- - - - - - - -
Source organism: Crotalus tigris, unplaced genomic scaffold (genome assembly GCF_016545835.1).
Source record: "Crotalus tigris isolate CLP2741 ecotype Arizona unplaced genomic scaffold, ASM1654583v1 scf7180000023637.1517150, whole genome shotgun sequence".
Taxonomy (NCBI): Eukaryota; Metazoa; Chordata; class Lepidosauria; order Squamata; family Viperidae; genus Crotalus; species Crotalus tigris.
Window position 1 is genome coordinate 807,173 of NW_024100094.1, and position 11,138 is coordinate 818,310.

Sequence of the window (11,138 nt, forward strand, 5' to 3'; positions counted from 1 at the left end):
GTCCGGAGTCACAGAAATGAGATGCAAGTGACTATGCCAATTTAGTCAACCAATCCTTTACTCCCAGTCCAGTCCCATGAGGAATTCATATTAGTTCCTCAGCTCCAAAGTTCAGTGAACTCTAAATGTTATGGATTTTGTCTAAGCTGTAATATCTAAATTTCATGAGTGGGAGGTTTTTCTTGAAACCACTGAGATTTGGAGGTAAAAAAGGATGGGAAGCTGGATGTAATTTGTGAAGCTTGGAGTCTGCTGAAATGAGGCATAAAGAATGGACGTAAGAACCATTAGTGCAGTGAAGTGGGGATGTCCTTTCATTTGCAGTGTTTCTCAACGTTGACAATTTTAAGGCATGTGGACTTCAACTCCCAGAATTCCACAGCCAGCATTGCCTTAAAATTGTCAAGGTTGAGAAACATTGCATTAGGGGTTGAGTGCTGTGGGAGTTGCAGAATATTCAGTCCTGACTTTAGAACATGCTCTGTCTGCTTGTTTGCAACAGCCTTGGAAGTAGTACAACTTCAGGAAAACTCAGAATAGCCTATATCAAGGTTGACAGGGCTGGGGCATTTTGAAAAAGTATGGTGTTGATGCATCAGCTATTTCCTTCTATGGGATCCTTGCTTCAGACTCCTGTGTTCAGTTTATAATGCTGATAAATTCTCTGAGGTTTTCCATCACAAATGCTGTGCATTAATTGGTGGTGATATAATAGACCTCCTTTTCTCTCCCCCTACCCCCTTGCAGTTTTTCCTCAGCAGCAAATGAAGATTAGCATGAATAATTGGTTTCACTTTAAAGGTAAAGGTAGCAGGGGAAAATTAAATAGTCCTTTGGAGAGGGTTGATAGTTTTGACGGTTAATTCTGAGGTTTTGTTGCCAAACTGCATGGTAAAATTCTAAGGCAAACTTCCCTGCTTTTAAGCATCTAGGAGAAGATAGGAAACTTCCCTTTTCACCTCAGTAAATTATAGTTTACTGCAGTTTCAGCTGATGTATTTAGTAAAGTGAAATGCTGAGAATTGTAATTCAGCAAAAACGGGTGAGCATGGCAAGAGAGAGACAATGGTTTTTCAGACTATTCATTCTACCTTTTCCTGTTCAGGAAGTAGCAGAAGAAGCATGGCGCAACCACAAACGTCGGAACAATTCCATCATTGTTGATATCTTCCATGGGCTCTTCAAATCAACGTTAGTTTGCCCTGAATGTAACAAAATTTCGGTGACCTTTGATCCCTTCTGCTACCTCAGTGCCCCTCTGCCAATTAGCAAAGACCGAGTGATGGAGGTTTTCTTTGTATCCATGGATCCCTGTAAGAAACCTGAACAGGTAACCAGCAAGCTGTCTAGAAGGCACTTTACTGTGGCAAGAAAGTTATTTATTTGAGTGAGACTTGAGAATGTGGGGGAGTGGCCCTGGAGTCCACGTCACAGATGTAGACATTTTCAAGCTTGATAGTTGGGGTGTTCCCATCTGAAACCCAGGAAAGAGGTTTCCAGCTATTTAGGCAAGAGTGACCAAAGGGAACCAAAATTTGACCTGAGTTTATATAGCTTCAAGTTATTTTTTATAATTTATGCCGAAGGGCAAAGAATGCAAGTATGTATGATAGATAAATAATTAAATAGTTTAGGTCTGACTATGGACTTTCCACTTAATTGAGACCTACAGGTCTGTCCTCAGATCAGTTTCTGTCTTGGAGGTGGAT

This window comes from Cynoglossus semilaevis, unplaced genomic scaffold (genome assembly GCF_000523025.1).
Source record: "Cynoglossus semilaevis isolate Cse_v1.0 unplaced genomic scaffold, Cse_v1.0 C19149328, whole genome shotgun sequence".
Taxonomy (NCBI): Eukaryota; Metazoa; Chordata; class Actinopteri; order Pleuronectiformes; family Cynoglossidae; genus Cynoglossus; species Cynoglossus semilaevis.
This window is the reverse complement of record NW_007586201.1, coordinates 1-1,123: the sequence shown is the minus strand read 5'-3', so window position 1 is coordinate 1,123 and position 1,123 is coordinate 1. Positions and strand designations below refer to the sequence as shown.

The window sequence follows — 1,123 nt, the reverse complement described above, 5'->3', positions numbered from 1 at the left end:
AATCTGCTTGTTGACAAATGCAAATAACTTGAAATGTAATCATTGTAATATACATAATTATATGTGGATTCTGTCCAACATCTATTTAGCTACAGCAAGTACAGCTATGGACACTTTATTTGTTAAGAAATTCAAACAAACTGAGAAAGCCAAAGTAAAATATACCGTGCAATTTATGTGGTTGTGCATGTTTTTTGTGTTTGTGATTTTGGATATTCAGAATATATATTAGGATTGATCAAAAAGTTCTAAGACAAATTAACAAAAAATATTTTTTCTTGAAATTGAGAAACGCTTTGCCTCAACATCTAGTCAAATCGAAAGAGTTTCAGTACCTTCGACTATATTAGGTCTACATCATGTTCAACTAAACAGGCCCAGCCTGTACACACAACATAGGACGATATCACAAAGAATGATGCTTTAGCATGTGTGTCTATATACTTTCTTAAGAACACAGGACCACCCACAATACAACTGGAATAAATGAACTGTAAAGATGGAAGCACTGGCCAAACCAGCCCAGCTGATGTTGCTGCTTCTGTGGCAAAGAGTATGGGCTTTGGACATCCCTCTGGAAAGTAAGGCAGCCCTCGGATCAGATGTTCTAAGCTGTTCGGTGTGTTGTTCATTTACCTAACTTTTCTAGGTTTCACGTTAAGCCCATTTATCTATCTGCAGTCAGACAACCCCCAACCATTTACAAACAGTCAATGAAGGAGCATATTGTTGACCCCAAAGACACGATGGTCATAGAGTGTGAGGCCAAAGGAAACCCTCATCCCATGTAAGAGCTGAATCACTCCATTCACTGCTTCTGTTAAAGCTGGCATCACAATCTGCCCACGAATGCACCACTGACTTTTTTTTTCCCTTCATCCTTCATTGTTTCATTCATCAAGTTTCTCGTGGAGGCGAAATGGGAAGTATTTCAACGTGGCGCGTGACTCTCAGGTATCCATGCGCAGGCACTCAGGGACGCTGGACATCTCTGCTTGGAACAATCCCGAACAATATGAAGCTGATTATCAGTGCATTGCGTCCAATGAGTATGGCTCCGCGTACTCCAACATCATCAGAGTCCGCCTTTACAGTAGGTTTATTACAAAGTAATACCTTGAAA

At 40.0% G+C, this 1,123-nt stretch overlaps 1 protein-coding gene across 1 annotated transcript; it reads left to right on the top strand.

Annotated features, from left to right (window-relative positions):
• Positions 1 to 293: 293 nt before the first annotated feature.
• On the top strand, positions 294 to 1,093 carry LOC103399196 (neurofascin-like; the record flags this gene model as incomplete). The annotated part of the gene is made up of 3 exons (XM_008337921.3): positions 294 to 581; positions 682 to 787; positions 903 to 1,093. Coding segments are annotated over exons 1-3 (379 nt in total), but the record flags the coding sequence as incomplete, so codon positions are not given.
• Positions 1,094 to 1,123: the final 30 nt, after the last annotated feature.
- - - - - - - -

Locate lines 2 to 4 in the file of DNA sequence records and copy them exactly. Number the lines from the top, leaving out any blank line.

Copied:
Source record: "Crotalus tigris isolate CLP2741 ecotype Arizona unplaced genomic scaffold, ASM1654583v1 scf7180000023637.1517150, whole genome shotgun sequence".
Taxonomy (NCBI): Eukaryota; Metazoa; Chordata; class Lepidosauria; order Squamata; family Viperidae; genus Crotalus; species Crotalus tigris.
Window position 1 is genome coordinate 807,173 of NW_024100094.1, and position 11,138 is coordinate 818,310.